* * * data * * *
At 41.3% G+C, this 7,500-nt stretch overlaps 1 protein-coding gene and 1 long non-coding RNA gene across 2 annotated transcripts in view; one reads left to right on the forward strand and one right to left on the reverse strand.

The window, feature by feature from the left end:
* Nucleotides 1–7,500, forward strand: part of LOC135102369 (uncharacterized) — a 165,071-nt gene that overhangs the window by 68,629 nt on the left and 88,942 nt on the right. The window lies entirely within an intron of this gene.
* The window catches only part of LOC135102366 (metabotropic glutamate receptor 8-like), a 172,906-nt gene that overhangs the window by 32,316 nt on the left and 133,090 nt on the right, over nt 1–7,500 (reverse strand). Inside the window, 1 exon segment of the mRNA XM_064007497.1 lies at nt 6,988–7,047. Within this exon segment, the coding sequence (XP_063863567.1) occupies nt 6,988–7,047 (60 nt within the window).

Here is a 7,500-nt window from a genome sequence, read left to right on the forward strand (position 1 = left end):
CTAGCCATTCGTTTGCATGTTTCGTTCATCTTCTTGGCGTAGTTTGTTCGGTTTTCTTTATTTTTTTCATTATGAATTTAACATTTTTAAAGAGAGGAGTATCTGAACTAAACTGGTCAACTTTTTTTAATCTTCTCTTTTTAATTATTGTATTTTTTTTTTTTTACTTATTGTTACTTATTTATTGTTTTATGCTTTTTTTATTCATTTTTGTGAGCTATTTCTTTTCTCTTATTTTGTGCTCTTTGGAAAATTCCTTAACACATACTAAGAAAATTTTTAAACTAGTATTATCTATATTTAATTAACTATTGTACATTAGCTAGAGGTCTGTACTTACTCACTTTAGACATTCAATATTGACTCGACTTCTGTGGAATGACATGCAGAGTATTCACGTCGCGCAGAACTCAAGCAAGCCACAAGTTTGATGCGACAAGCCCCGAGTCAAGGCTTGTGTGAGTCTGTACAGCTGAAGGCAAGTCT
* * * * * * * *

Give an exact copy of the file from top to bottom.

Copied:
At 41.3% G+C, this 7,500-nt stretch overlaps 1 protein-coding gene and 1 long non-coding RNA gene across 2 annotated transcripts in view; one reads left to right on the forward strand and one right to left on the reverse strand.

The window, feature by feature from the left end:
* Nucleotides 1–7,500, forward strand: part of LOC135102369 (uncharacterized) — a 165,071-nt gene that overhangs the window by 68,629 nt on the left and 88,942 nt on the right. The window lies entirely within an intron of this gene.
* The window catches only part of LOC135102366 (metabotropic glutamate receptor 8-like), a 172,906-nt gene that overhangs the window by 32,316 nt on the left and 133,090 nt on the right, over nt 1–7,500 (reverse strand). Inside the window, 1 exon segment of the mRNA XM_064007497.1 lies at nt 6,988–7,047. Within this exon segment, the coding sequence (XP_063863567.1) occupies nt 6,988–7,047 (60 nt within the window).

Here is a 7,500-nt window from a genome sequence, read left to right on the forward strand (position 1 = left end):
CTAGCCATTCGTTTGCATGTTTCGTTCATCTTCTTGGCGTAGTTTGTTCGGTTTTCTTTATTTTTTTCATTATGAATTTAACATTTTTAAAGAGAGGAGTATCTGAACTAAACTGGTCAACTTTTTTTAATCTTCTCTTTTTAATTATTGTATTTTTTTTTTTTTACTTATTGTTACTTATTTATTGTTTTATGCTTTTTTTATTCATTTTTGTGAGCTATTTCTTTTCTCTTATTTTGTGCTCTTTGGAAAATTCCTTAACACATACTAAGAAAATTTTTAAACTAGTATTATCTATATTTAATTAACTATTGTACATTAGCTAGAGGTCTGTACTTACTCACTTTAGACATTCAATATTGACTCGACTTCTGTGGAATGACATGCAGAGTATTCACGTCGCGCAGAACTCAAGCAAGCCACAAGTTTGATGCGACAAGCCCCGAGTCAAGGCTTGTGTGAGTCTGTACAGCTGAAGGCAAGTCT